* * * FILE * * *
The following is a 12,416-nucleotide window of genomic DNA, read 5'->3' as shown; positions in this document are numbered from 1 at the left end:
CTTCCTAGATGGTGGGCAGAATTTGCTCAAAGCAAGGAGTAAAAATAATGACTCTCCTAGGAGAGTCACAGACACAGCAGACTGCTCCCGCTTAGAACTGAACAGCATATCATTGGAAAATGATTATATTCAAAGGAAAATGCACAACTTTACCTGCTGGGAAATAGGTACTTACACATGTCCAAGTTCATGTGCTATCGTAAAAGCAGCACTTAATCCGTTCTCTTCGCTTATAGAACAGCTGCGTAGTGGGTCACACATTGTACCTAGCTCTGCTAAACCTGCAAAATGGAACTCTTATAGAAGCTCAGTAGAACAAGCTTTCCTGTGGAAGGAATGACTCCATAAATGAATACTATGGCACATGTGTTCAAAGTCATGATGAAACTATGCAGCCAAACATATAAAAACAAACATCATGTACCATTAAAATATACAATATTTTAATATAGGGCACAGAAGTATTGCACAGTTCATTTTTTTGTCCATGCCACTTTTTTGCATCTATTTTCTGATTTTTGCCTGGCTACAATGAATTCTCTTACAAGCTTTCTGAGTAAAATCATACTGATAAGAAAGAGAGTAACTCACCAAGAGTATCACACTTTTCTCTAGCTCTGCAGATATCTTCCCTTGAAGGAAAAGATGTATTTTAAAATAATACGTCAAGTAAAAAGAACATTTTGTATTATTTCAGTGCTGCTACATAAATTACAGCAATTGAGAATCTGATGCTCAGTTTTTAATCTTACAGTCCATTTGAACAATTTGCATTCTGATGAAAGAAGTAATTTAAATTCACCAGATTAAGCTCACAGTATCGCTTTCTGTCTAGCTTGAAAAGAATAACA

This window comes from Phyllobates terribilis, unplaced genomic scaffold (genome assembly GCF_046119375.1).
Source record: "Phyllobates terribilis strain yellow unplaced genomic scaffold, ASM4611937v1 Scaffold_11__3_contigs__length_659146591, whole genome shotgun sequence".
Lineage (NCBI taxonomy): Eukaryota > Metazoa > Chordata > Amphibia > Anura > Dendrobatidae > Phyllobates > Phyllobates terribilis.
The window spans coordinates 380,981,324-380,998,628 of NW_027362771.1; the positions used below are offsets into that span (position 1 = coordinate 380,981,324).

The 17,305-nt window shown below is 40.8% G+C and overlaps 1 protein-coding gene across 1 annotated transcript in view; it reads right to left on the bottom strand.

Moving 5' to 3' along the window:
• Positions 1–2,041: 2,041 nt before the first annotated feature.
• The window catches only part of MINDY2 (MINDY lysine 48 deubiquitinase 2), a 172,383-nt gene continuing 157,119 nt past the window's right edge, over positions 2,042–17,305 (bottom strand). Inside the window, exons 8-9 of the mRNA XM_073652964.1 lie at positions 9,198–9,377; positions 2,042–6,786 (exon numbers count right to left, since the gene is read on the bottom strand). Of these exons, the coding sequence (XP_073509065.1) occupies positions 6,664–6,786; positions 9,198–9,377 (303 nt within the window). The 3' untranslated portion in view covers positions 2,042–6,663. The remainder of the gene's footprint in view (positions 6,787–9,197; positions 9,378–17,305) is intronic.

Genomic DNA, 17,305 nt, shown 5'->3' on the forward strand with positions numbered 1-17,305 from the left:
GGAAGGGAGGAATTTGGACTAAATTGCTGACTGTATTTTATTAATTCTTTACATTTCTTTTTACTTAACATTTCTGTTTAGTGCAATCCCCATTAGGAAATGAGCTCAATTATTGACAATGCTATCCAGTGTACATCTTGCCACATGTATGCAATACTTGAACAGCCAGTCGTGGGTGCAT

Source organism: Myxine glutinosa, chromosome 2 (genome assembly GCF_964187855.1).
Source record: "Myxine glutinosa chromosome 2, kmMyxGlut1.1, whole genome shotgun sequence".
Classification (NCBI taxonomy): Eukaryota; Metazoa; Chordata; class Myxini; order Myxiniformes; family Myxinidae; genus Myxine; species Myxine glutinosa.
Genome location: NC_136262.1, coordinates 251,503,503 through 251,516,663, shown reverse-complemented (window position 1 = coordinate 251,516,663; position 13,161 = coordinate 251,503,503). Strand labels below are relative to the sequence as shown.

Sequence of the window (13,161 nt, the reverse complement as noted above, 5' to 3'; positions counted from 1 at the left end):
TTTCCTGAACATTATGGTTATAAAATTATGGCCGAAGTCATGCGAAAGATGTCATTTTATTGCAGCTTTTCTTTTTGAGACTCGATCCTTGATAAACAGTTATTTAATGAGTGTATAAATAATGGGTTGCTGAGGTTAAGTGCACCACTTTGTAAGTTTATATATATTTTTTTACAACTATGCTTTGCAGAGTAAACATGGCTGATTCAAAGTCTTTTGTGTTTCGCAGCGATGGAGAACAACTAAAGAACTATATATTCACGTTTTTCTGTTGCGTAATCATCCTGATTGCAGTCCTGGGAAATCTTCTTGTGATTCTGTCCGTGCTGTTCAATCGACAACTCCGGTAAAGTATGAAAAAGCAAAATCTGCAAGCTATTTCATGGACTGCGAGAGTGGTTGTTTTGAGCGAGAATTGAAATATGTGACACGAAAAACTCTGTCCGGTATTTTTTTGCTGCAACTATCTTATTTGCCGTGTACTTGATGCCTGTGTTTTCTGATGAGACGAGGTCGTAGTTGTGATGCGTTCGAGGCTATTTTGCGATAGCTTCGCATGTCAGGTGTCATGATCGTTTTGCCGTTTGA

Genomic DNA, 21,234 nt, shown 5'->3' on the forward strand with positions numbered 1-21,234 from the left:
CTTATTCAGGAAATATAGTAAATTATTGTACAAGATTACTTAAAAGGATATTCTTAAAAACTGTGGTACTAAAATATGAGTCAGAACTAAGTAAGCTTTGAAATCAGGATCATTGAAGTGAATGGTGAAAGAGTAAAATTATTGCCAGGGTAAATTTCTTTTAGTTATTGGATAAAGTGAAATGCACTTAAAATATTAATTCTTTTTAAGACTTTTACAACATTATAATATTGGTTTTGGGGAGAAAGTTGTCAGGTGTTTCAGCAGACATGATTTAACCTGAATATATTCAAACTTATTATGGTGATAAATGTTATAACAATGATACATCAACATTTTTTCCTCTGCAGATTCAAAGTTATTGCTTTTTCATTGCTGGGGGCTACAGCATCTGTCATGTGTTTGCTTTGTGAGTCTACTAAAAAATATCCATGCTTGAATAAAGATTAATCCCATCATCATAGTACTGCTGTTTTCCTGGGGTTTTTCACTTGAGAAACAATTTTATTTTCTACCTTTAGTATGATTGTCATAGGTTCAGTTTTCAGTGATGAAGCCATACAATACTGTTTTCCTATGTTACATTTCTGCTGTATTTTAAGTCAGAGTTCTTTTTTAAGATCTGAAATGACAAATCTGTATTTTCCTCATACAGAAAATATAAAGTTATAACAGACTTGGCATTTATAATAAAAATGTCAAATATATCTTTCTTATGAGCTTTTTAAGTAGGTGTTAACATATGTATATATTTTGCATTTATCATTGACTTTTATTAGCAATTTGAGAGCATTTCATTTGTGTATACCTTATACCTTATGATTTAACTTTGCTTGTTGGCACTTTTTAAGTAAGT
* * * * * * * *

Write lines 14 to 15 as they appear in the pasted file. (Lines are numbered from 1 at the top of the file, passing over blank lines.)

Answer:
Source record: "Myxine glutinosa chromosome 2, kmMyxGlut1.1, whole genome shotgun sequence".
Classification (NCBI taxonomy): Eukaryota; Metazoa; Chordata; class Myxini; order Myxiniformes; family Myxinidae; genus Myxine; species Myxine glutinosa.